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USA K3 VISA:
 

Spouses of U.S. citizens, and the spouse's children, can come to the United States on nonimmigrant visas (K-3 and K-4) and wait in the United States  to complete the immigration process. Before a K-4 visa can be issued to a child, the parent must have a K-3 visa or be in K-3 status.

What Is a "Spouse"?

A spouse is a legally wedded husband or wife. Cohabiting partners do not qualify as spouses for immigration purposes. Common-law spouses may qualify as spouses for immigration purposes depending on the laws of the country where the common-law marriage occurs. In cases of polygamy only the first spouse qualifies as a spouse for immigration.

U.S.  law does not allow polygamy. If you were married before, you and your spouse must show that you ended (terminated) all previous marriages before your current marriage. The death and divorce documents that show termination of marriages must be legal and verifiable in the country that issued them. Divorces must be final. In cases of legal marriage to two or more spouses at the same time, or marriages overlapping for a period of time, you may file only for the first spouse.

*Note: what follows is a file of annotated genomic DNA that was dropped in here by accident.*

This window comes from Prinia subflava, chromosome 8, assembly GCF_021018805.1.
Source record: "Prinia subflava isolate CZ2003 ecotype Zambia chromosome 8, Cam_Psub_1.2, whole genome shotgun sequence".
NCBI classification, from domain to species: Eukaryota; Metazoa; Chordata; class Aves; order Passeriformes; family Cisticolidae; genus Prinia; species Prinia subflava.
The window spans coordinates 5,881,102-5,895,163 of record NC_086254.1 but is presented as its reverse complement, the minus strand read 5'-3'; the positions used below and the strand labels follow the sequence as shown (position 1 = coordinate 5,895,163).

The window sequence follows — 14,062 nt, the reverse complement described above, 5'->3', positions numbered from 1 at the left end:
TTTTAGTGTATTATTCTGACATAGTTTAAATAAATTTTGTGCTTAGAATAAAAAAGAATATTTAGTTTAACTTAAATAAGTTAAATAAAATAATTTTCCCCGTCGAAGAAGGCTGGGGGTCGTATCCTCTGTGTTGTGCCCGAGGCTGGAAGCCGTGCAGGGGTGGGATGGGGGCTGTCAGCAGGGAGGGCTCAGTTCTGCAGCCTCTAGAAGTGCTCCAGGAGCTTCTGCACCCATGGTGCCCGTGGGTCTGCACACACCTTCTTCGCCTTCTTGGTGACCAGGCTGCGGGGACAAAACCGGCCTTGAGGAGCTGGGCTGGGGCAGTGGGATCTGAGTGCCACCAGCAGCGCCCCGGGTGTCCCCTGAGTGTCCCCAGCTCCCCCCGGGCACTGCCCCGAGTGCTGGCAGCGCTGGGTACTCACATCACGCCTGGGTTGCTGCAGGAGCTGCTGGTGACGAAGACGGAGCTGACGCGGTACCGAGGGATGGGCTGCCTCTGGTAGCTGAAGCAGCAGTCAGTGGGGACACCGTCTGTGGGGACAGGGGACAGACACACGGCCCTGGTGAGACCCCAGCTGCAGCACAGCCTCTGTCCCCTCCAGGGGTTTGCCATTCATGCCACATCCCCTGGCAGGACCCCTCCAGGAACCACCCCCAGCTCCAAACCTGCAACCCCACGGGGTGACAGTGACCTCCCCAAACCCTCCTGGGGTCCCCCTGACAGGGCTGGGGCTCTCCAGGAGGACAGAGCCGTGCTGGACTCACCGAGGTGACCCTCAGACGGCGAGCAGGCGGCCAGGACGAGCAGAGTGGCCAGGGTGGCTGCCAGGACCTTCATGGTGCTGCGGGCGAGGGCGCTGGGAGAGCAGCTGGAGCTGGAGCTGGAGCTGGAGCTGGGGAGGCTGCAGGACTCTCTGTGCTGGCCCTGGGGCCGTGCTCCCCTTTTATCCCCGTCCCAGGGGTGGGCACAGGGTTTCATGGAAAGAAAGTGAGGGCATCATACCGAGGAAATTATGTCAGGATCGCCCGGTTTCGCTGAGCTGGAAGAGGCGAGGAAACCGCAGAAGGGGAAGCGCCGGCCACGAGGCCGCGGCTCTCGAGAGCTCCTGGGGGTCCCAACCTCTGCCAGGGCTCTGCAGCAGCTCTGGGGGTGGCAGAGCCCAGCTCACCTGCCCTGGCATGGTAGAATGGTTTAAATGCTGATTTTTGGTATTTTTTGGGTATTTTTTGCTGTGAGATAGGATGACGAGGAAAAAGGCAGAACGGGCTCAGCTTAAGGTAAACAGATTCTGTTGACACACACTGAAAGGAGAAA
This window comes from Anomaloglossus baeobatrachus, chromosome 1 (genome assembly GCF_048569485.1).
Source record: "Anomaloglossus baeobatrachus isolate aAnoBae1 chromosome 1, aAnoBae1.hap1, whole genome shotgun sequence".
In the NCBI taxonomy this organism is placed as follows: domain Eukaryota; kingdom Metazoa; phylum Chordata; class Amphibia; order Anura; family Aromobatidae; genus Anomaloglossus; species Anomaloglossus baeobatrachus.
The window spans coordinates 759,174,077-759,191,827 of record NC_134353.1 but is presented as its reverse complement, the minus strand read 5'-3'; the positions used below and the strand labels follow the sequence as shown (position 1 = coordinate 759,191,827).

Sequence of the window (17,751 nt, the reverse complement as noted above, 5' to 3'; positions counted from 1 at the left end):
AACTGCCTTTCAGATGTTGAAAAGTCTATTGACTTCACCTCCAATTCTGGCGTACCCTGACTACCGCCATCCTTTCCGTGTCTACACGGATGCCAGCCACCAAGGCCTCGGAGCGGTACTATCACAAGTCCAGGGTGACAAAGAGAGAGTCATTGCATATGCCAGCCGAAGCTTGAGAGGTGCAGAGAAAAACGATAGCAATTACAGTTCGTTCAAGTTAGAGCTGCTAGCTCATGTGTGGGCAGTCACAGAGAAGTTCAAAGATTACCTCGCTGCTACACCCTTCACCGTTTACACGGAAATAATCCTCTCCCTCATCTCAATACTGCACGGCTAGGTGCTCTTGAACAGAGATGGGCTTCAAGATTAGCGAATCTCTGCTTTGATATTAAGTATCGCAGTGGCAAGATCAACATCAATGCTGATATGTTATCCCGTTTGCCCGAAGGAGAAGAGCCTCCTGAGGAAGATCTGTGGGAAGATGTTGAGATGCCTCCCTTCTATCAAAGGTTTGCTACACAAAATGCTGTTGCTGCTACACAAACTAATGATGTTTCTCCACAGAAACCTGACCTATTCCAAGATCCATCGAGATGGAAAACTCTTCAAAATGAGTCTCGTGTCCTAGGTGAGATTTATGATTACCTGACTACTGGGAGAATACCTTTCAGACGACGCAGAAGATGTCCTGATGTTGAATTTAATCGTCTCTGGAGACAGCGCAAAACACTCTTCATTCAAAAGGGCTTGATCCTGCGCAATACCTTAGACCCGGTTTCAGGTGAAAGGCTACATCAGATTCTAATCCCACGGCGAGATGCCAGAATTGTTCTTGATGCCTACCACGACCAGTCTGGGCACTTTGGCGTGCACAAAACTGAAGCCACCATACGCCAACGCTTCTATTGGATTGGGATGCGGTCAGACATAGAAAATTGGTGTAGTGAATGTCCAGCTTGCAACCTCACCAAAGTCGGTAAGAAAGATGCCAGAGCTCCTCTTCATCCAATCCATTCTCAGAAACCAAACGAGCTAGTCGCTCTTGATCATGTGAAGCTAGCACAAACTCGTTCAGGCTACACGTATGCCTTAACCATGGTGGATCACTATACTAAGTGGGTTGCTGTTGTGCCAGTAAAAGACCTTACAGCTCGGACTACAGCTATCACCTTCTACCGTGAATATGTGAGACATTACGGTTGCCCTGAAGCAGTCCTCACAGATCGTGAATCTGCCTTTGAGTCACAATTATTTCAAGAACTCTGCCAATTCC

Filing - Two Petitions are Required

You must first file an immigrant Petition for Alien Relative, form I-130 for your spouse with the USCIS Office that serves the area where you live. The USCIS will send you a Notice of Action (Form I-797) receipt notice. This notice tells you that the USCIS has received the petition.

You next file Petition for Alien Fiancé(e), form I-129F for your spouse and children. Send the I-129F petition, supporting documents and a copy of the Form I-797 receipt notice to this Department of Homeland Security USCIS Address on their web site.

National Visa Center (NVC) Sends Petition To Post

After the USCIS approves the I-129F, it sends it to the National Visa Center (NVC). The NVC sends the petition electronically to the embassy or consulate in the country where the marriage took place. If your marriage took place in the United States, the NVC sends the petition to the embassy or consulate that issues visas in the country of your spouse's nationality.